When a child is overwhelmed with anger, sadness, or anxiety a parent’s first reaction is usually to try and fix the situation. Acknowledging that feelings are okay is an important lesson to teach your kids.

As for connection, parents do all kinds of big things to create memorable moments with their kids but sometimes they don’t recognize that it’s the simple moments that create the most important connections. A smile, a shared joke or just sitting down on the floor and playing with your child is what forms the bond.

The confidence piece of the hierarchy triangle is all about growth. Our kids (and even some adults) think that their life is all about performance. Teens will say things like, “I’m really stressed out. I’m in ninth grade now and ninth grade counts.”

They feel like they’ve already become who they are going to become and from now on everything they do is going to be measured and there’s no more opportunity to grow.

We as adults need to maintain perspective so that when a teenager is going through a difficult time, we aren’t the ones freaking out.

Often the best way to help a child feel confident is simply to express confidence in them. Don’t try to solve their problems. Instead, express belief in their ability to figure things out on their own.

We're in this together.

A second implication of the model is that a person’s basic needs are supported by others, meaning the burden is on us – natural caring systems – and not on the individual. Humans are social creatures and have very likely required social groups throughout history to obtain food, experience safety, feel connected and so forth.

In other words, simply telling a child to “get out and find friends so you will feel more connected,” or “work harder so you feel more confident” is missing the point. We do not “teach resiliency skills,” but build internalized resilience through the daily care and attending to these emotional needs. This is neither about having children meet their own needs, nor can parents or teachers over-control and over-determine what growth or self-actualization will actually look like. It admittedly requires faith in one another. I like to think of approaching the relationship the way you would a ride together on a roller coaster: I will ride with you and be next to you no matter what (safety), will love the closeness, shared laughs and screams (connection), and know that you will be braver and feel more accomplished for the risk (confidence).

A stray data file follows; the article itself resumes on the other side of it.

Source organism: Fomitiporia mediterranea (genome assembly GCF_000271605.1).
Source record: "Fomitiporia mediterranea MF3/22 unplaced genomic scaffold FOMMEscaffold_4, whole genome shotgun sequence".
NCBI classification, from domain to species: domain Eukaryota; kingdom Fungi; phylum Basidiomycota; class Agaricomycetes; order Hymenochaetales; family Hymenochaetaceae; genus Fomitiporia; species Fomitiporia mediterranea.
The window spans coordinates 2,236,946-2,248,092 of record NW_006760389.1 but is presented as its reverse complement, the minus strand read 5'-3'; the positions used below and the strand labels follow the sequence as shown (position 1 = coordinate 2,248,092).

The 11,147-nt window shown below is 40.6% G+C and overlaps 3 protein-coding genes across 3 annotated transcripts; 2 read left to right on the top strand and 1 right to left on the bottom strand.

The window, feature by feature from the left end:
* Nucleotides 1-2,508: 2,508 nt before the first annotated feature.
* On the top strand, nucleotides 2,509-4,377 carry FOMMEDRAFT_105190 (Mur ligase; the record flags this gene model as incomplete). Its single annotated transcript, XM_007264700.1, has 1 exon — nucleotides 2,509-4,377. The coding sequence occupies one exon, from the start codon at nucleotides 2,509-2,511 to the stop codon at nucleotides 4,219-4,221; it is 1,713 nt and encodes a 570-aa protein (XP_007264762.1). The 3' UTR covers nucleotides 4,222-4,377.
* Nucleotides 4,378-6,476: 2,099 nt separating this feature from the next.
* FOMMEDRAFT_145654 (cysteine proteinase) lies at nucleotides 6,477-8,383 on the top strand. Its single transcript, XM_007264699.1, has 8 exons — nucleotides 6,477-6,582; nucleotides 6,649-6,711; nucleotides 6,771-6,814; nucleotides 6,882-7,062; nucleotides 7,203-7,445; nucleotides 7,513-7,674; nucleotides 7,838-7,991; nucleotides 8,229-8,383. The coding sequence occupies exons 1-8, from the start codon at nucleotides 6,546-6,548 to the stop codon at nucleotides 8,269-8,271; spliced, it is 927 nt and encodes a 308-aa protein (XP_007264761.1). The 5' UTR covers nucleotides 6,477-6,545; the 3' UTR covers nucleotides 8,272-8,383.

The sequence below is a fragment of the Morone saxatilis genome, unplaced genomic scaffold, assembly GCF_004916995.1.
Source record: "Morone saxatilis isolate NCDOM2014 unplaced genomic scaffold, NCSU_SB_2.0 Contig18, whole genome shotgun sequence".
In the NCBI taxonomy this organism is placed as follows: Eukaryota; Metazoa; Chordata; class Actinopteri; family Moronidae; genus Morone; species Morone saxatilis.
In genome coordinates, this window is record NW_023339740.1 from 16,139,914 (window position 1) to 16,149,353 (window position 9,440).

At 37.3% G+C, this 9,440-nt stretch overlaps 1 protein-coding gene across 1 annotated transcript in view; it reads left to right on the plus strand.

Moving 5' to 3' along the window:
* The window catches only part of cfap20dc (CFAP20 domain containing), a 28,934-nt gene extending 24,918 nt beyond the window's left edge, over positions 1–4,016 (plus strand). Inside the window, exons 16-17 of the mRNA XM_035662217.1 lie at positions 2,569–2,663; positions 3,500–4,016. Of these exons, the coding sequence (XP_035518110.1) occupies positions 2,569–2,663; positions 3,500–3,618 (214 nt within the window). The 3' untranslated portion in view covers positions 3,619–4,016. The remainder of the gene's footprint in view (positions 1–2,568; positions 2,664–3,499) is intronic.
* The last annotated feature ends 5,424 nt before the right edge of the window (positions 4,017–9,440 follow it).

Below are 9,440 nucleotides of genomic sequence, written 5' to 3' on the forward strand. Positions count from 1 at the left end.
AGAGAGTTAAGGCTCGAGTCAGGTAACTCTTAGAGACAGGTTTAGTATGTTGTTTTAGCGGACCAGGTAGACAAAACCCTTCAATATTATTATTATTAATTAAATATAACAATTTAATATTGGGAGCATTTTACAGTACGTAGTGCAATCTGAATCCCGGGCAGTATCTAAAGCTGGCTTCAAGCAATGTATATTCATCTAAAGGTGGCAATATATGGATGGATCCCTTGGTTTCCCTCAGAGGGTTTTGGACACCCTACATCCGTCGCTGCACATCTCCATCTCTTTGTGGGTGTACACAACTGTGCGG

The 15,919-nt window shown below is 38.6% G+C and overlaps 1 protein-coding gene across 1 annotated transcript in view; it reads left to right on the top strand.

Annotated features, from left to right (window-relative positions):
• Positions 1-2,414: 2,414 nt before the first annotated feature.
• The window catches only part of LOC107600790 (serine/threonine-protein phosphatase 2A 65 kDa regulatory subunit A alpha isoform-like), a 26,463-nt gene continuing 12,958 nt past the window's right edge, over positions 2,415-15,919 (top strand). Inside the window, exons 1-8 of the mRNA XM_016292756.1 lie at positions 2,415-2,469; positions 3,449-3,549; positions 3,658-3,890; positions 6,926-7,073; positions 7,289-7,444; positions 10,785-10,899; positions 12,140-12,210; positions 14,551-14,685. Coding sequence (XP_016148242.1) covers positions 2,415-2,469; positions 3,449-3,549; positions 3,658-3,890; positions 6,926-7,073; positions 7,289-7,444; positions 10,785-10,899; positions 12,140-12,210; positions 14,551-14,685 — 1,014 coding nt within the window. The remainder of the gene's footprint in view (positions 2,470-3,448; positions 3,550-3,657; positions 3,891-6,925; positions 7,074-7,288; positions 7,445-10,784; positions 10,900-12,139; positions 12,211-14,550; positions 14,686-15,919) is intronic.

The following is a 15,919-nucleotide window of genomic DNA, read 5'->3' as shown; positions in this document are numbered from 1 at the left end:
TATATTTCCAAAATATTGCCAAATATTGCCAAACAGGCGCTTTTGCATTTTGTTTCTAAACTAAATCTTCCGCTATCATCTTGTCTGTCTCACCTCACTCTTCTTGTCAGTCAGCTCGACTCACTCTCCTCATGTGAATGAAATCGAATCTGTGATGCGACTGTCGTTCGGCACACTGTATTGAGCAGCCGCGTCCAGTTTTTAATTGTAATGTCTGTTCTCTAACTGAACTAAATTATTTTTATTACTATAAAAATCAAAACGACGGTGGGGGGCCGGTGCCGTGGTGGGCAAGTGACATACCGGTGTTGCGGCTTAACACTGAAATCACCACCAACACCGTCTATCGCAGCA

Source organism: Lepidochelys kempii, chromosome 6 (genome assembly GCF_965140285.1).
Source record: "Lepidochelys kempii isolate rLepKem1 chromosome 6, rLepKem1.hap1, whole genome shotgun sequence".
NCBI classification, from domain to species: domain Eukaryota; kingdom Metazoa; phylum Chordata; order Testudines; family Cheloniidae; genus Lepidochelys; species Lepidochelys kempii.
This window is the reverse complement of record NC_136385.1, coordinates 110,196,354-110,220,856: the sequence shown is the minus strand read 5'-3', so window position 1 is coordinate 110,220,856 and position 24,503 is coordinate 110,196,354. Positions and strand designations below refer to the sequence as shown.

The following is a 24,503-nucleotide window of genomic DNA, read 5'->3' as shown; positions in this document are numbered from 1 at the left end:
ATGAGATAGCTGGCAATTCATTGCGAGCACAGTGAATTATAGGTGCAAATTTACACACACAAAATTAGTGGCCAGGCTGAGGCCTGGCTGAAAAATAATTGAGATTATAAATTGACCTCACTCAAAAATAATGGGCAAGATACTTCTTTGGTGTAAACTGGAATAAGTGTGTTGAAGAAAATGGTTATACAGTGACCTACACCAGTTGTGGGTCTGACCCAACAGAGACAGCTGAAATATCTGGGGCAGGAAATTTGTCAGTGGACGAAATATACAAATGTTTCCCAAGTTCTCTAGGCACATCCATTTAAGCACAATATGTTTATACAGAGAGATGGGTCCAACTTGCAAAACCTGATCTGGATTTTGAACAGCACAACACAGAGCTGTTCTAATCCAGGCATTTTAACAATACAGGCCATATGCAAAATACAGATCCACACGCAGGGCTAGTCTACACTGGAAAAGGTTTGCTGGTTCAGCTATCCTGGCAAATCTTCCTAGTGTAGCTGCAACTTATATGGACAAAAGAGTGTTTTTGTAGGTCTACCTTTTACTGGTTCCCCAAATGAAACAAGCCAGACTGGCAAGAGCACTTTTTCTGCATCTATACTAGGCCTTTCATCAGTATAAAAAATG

There is no shortage of confusion when it comes to mental health. We argue about causes, definitions and treatments. We organize, advocate, publish, and publicize around what seems to be a growing problem; and yet most people I meet with just don’t know what to think or what to do. We can feel hope and confidence when we sharpen our focus to what a person actually needs. My wish would be that each of us would take a moment each day to pause and ask ourselves: “what am I doing today to help the children in my life feel safe, connected and confident?”